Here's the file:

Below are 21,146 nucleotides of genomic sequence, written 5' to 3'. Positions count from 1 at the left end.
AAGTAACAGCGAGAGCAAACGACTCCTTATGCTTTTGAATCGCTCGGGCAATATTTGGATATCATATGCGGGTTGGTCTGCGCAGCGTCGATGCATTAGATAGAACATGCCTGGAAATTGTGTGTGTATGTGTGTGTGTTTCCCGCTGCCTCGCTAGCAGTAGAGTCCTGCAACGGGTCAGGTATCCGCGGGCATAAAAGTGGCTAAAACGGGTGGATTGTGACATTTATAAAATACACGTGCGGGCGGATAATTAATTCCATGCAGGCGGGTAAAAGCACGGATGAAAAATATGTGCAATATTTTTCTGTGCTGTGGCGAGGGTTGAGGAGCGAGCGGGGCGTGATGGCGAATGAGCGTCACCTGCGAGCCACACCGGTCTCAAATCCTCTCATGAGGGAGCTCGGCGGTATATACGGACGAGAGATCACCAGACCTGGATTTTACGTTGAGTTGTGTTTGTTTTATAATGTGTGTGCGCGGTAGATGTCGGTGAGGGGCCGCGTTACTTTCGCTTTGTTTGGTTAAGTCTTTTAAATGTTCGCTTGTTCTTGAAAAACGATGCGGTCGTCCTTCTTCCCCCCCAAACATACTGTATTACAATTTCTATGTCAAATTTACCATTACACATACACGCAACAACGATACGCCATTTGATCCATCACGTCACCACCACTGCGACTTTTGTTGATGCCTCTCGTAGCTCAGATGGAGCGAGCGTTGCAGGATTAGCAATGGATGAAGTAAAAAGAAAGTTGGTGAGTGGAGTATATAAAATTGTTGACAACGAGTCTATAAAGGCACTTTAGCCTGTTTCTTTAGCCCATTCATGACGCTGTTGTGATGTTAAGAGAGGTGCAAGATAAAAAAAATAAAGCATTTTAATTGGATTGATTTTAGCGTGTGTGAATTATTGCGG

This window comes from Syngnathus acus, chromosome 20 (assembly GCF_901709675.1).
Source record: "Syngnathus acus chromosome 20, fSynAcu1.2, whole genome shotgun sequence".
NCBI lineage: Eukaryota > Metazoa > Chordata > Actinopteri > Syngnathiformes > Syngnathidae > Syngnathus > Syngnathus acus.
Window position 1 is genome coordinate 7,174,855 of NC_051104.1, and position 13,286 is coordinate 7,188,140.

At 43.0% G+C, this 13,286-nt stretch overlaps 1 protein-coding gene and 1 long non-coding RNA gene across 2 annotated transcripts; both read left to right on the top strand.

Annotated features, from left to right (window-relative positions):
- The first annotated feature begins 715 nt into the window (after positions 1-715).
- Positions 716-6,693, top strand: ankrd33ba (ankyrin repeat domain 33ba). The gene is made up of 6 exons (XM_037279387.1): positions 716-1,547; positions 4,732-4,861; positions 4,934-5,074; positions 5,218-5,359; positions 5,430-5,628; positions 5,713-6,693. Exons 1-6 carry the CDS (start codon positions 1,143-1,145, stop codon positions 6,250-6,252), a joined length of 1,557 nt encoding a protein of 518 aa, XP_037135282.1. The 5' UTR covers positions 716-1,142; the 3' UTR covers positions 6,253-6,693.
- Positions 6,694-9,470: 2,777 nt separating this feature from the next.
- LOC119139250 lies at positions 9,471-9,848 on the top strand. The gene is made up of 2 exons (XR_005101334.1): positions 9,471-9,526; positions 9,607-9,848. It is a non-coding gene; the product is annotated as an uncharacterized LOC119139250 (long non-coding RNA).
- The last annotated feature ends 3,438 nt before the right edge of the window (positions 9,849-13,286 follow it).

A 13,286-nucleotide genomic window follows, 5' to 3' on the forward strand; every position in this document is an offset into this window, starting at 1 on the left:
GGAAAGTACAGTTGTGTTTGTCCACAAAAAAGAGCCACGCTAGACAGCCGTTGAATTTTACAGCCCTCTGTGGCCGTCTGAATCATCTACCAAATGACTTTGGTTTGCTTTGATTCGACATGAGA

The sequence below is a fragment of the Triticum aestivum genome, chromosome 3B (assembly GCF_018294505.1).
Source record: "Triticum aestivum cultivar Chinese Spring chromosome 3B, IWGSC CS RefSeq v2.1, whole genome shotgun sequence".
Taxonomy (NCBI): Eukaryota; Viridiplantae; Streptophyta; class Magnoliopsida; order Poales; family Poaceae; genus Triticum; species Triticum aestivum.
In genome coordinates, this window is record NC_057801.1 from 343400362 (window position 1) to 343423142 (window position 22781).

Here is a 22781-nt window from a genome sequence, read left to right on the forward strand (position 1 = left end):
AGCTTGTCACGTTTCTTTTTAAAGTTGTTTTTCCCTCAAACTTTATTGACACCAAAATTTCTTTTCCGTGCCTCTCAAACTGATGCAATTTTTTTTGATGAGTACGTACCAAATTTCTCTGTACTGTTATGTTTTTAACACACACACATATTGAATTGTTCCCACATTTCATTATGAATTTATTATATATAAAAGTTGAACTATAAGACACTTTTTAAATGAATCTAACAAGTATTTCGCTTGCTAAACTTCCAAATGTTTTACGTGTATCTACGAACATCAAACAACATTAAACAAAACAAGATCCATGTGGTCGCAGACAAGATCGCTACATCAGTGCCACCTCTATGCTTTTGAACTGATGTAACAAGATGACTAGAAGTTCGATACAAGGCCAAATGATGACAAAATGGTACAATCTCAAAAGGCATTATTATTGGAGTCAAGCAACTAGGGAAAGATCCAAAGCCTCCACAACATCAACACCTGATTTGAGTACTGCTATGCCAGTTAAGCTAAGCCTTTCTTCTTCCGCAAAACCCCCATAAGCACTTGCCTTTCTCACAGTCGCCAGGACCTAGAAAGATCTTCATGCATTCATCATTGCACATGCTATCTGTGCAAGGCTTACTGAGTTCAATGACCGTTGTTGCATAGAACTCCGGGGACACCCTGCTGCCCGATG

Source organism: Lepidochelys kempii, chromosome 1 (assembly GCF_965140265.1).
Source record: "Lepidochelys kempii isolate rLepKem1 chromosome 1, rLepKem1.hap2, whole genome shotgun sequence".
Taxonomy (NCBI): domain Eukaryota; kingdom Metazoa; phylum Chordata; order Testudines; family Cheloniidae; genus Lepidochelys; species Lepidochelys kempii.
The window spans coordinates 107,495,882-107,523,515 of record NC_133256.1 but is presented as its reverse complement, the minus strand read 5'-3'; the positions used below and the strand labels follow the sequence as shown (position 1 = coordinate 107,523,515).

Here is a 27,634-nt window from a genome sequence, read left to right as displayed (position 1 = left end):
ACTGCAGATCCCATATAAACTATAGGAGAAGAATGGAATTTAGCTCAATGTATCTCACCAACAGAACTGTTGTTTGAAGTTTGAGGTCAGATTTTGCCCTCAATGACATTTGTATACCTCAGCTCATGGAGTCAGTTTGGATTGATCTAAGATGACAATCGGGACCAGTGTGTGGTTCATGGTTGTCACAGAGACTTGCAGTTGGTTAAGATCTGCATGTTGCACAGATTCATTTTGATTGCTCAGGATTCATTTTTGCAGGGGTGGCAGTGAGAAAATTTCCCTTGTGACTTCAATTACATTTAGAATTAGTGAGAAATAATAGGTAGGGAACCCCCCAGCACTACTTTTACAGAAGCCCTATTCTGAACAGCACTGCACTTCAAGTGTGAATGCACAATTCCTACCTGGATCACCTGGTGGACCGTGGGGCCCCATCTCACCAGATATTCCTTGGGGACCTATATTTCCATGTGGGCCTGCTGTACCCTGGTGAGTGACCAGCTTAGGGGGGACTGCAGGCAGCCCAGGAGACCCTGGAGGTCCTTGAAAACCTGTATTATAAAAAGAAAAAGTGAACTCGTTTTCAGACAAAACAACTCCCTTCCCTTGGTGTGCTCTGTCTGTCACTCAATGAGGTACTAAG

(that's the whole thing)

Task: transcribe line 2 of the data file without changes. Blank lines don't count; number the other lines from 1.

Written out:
AAGTAACAGCGAGAGCAAACGACTCCTTATGCTTTTGAATCGCTCGGGCAATATTTGGATATCATATGCGGGTTGGTCTGCGCAGCGTCGATGCATTAGATAGAACATGCCTGGAAATTGTGTGTGTATGTGTGTGTGTTTCCCGCTGCCTCGCTAGCAGTAGAGTCCTGCAACGGGTCAGGTATCCGCGGGCATAAAAGTGGCTAAAACGGGTGGATTGTGACATTTATAAAATACACGTGCGGGCGGATAATTAATTCCATGCAGGCGGGTAAAAGCACGGATGAAAAATATGTGCAATATTTTTCTGTGCTGTGGCGAGGGTTGAGGAGCGAGCGGGGCGTGATGGCGAATGAGCGTCACCTGCGAGCCACACCGGTCTCAAATCCTCTCATGAGGGAGCTCGGCGGTATATACGGACGAGAGATCACCAGACCTGGATTTTACGTTGAGTTGTGTTTGTTTTATAATGTGTGTGCGCGGTAGATGTCGGTGAGGGGCCGCGTTACTTTCGCTTTGTTTGGTTAAGTCTTTTAAATGTTCGCTTGTTCTTGAAAAACGATGCGGTCGTCCTTCTTCCCCCCCAAACATACTGTATTACAATTTCTATGTCAAATTTACCATTACACATACACGCAACAACGATACGCCATTTGATCCATCACGTCACCACCACTGCGACTTTTGTTGATGCCTCTCGTAGCTCAGATGGAGCGAGCGTTGCAGGATTAGCAATGGATGAAGTAAAAAGAAAGTTGGTGAGTGGAGTATATAAAATTGTTGACAACGAGTCTATAAAGGCACTTTAGCCTGTTTCTTTAGCCCATTCATGACGCTGTTGTGATGTTAAGAGAGGTGCAAGATAAAAAAAATAAAGCATTTTAATTGGATTGATTTTAGCGTGTGTGAATTATTGCGG